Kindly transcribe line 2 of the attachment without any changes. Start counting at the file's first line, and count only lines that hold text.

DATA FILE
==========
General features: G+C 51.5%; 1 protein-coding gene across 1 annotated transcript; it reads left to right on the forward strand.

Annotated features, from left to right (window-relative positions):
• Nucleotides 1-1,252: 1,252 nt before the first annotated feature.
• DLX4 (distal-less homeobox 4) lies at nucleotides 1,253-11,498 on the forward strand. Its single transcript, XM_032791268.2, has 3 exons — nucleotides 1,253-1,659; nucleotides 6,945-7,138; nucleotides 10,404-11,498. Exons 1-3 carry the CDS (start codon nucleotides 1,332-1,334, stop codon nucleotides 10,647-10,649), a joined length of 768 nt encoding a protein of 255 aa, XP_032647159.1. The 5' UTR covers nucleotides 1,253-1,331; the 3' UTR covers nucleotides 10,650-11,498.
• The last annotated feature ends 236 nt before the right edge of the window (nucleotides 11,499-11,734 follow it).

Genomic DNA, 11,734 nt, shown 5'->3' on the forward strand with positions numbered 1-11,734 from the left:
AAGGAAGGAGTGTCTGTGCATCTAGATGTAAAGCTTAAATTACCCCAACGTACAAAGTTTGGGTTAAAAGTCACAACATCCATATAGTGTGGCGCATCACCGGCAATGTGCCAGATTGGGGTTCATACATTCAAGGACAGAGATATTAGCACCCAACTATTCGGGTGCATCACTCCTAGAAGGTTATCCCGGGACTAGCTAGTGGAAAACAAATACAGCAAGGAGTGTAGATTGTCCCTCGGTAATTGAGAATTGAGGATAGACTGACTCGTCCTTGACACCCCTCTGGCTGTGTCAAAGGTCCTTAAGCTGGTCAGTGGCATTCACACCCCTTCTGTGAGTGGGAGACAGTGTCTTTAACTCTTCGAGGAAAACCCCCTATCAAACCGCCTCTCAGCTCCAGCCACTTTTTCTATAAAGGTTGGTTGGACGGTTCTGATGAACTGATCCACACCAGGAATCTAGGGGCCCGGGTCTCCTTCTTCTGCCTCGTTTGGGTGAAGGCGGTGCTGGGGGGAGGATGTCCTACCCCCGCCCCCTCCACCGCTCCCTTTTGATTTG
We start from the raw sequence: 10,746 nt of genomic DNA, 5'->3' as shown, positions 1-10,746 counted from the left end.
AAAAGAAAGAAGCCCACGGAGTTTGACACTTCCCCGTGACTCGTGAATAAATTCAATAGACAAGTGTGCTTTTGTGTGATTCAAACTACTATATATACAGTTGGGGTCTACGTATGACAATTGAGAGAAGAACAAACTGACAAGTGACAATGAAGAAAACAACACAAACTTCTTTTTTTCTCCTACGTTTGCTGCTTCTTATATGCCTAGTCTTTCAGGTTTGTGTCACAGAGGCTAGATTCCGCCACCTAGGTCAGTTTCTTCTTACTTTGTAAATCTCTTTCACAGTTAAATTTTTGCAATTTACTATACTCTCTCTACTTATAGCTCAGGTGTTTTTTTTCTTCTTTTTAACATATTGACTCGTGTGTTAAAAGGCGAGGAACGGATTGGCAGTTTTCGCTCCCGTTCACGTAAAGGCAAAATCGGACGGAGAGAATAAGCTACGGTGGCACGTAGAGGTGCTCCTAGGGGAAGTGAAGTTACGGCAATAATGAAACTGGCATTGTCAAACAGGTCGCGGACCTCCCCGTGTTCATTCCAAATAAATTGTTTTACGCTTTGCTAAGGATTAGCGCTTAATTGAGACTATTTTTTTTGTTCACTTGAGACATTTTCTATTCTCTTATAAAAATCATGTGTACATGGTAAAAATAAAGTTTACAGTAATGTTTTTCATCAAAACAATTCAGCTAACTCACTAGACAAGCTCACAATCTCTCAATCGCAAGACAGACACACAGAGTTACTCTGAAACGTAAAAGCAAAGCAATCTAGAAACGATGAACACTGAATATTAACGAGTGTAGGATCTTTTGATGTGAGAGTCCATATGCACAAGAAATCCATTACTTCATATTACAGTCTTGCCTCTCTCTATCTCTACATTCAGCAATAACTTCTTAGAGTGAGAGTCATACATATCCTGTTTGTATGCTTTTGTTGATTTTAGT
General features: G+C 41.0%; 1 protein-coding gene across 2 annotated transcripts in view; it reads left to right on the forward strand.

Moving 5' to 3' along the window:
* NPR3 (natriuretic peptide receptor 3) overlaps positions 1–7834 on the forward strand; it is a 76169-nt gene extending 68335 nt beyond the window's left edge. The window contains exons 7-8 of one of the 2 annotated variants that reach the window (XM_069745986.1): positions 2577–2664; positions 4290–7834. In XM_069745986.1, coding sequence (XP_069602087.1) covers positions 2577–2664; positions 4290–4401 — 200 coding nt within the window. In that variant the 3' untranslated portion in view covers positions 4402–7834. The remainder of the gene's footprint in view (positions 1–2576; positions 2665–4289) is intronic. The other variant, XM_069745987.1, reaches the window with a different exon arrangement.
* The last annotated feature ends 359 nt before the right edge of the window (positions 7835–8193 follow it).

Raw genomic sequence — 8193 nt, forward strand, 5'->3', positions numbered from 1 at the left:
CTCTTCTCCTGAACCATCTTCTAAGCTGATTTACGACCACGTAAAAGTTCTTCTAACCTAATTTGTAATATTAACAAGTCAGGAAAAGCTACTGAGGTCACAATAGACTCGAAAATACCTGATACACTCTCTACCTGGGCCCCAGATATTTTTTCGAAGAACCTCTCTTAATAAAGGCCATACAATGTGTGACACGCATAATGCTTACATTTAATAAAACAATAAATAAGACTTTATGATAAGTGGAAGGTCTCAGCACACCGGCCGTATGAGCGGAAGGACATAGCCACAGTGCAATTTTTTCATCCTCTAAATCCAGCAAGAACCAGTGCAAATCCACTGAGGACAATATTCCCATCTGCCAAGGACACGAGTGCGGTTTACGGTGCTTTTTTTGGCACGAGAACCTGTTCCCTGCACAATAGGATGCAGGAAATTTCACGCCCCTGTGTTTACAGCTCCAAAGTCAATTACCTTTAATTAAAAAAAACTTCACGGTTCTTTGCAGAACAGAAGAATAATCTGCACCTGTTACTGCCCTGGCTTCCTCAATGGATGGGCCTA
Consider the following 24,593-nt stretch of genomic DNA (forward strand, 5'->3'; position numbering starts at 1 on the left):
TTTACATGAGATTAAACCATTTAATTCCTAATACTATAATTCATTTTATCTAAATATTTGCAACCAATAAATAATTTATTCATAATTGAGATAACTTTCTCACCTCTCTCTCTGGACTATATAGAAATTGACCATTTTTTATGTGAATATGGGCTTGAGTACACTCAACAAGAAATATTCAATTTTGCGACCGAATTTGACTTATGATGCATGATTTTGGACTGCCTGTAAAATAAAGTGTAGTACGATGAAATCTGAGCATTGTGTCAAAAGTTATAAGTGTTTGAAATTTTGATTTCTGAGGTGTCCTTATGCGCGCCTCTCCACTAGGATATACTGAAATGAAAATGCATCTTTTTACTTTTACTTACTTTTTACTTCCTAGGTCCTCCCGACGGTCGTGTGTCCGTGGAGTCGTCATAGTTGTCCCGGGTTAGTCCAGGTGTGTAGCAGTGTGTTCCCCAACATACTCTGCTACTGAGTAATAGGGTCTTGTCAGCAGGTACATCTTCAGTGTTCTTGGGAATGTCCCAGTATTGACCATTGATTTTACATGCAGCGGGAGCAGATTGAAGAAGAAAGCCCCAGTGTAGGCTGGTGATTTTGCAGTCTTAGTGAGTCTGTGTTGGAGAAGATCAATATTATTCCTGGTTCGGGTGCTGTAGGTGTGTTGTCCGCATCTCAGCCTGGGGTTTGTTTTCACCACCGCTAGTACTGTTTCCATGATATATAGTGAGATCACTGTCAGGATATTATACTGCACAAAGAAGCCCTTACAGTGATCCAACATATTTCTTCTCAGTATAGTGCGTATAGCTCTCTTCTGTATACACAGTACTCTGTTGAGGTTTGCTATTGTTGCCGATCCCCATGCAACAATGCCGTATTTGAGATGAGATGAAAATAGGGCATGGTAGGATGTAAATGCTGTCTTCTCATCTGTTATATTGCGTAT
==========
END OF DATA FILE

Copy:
Annotated features, from left to right (window-relative positions):